The statue of Edward Colston which was toppled by protesters and rolled into Bristol harbour will be fished out and placed in a museum.
Mayor of Bristol Marvin Rees said today the figure will be retrieved from the water and put on display locally.
He also revealed that historians and local experts will be commissioned to ‘look into the city’s past’.
Mr Rees said: ‘Bristol’s true history will be researched by a new commission so the city can better understand its story.’.
The monument to Colston, a slave trader, was pulled down and dumped in the city’s harbour during Black Lives Matter protests last week.
Mr Rees confirmed that the statue – which had stood in the city centre since 1895 – would be placed in a musuem.
The monument will be placed alongside placards from the recent protests to help educate about the story of slavery and the fight for racial equality.
The news comes on the day that as a new image of the exact moment the statue came down has emerged – from a never-before-seen angle.
Local photographer Harry Pugsley, 23, snapped the monument at a 45 degree angle – seconds before it crashed into the ground.
His picture shows a raucous crowd cheering on the people pulling the statue down with ropes.
Mr Rees said that historians and local experts would be commissioned to research Bristol’s past following the events at the Black Lives Matter protests.
He said: ‘The events over the last few days have really highlighted that as a city we all have very different understandings of our past.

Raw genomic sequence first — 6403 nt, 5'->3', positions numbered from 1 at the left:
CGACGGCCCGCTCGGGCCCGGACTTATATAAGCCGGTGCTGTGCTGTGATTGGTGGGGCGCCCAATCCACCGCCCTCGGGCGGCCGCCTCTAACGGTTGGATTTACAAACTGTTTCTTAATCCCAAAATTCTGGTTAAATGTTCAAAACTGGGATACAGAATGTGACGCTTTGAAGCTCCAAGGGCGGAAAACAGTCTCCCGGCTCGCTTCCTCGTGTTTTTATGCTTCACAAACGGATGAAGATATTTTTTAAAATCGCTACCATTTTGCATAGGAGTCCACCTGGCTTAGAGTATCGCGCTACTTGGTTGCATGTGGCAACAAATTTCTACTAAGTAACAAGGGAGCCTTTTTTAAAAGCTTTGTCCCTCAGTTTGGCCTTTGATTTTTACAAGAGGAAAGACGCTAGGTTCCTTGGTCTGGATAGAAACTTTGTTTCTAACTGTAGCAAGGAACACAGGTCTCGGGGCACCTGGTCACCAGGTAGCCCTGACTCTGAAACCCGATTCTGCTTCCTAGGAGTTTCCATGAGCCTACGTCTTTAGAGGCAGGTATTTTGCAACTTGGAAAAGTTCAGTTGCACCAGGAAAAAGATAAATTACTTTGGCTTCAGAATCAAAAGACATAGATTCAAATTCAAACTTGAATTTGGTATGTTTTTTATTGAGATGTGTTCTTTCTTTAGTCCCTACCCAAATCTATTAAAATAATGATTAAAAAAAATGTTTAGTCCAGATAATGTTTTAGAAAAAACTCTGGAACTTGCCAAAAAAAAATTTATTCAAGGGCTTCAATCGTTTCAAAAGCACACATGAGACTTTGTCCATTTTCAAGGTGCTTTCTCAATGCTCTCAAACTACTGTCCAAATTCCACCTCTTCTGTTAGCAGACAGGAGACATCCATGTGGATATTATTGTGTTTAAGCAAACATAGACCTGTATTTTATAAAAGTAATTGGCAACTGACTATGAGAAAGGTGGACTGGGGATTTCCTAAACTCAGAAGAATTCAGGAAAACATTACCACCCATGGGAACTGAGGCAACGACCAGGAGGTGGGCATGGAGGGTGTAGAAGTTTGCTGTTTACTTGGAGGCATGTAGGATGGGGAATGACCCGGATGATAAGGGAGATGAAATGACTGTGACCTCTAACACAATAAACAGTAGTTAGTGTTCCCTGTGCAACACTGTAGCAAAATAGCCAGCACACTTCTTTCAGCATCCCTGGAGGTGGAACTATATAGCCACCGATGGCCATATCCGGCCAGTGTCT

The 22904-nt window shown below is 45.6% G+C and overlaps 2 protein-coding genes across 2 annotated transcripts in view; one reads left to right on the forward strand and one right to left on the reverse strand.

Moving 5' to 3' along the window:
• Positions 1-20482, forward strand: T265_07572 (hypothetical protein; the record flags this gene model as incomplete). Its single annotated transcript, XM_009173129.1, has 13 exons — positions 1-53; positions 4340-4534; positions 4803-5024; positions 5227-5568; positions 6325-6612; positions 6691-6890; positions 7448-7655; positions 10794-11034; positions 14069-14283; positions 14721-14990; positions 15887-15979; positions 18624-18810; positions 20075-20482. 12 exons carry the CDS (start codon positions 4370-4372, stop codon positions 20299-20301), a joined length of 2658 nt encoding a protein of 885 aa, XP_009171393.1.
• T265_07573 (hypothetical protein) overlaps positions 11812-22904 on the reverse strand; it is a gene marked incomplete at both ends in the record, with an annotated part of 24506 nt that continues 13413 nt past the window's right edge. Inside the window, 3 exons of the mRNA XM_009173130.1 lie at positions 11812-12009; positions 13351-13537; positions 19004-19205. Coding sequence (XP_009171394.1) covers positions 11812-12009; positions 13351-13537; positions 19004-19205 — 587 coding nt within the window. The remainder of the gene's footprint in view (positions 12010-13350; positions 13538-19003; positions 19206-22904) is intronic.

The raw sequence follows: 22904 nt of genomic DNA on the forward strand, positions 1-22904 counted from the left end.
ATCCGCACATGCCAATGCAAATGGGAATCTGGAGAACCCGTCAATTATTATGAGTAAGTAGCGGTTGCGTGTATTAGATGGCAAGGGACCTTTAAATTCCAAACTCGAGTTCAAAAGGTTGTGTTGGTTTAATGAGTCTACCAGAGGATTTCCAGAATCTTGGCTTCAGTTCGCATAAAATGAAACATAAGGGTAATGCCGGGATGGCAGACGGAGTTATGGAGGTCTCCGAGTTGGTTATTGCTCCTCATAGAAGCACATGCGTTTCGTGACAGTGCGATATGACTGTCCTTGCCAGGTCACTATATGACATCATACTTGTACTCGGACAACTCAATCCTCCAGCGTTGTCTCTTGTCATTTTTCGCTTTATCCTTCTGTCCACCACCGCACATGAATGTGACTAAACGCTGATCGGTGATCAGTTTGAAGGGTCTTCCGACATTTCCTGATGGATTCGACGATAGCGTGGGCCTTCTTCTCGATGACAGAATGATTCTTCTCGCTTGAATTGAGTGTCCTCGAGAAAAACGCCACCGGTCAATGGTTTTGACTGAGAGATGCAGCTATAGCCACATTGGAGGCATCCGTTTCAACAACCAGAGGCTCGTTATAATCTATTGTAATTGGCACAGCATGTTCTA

‘The only way we can work together on our future is by learning the truth of our beginnings, embracing the facts, and sharing those stories with others.
‘This is why this commission is so important.
‘Bristol’s journey to become the modern city it is today includes a history of huge disparities of class, race and gender and the struggles for equality.
“Our history includes the growth of education, the struggles of workers for pay and working conditions, and Chartists and suffragettes campaigning for emancipation.
“Our story includes the impacts that wars, protests, slavery and freedom have had on our citizens.
“Crucial to our heritage has been the harbour and the docks, manufacturing and industry, research and innovation, transport, slum clearances, housing, modern gentrification and faith.
“Education of our history has often been flawed.
“More accuracy of our city’s history which is accessible to all will help us understand each other, our differences, our contradictions and our complexities.”
The members of the commission who will spend time delving in Bristol’s history will be announced at a later date, after discussion.
The future of the plinth that the controversial statue formerly stood on will be decided by a democratic consultation, Bristol City Council also confirmed.
The authority said it had received numerous suggestions including tributes to local icons and revolving artworks.
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